The spectacular July 4th Celebration with the Boston Pops is a tradition that began with Arthur Fiedler in 1929, and the greater Boston area has used events such as this as opportunities to train and learn. The high profile event draws crowds that swell to about a half-million people on the Charles River Esplanade with celebrants aligning parks and neighborhoods along both sides of the river. So how does the city and the MSP plan and prepare to keep everyone safe?



Today, in an instant, leaders can find themselves face-to-face with crisis. An active shooter. A media controversy. A data breach. This book takes you to the front lines of some of the toughest decisions facing our nations leaders. Leonard Marcus, founding Co-Director and Eric McNulty, Associate Director of the NPLI and two of the four authors, discuss the book, its’ fifteen years of research, and the pragmatic model and methods of Meta-Leadership.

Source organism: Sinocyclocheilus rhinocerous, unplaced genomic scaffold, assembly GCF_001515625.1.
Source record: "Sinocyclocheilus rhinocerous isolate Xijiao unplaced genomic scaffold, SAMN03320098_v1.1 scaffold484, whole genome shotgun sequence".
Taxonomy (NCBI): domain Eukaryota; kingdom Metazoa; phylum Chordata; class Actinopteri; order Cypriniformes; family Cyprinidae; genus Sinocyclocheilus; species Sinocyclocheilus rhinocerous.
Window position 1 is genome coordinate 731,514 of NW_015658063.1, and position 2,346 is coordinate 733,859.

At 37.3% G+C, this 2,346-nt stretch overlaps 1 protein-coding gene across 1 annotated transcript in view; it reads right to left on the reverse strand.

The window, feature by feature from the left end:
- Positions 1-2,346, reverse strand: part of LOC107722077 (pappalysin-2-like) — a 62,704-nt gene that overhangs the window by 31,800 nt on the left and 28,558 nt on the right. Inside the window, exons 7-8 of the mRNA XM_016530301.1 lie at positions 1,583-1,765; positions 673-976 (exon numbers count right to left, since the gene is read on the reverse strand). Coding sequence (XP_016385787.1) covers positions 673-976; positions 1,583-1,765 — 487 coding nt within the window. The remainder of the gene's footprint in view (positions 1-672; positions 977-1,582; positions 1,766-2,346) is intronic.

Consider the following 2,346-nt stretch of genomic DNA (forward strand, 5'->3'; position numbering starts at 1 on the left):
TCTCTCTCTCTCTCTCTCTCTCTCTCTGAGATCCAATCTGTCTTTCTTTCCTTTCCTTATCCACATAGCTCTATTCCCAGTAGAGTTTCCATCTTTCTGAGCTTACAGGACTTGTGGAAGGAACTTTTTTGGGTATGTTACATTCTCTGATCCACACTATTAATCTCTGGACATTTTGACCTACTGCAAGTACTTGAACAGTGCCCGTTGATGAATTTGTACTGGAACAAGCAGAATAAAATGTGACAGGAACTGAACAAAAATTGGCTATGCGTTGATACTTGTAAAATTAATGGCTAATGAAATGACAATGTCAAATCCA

Building a powerful culture on your team and in your organization can be tough, particularly in large institutions such as government agencies and legacy corporations. Yet there are steps that anyone can take that can make an enormous difference. Chief talent officer, Patty McCord at Netflix helped create the Netflix Culture Deck that has been viewed online more than 15 million times.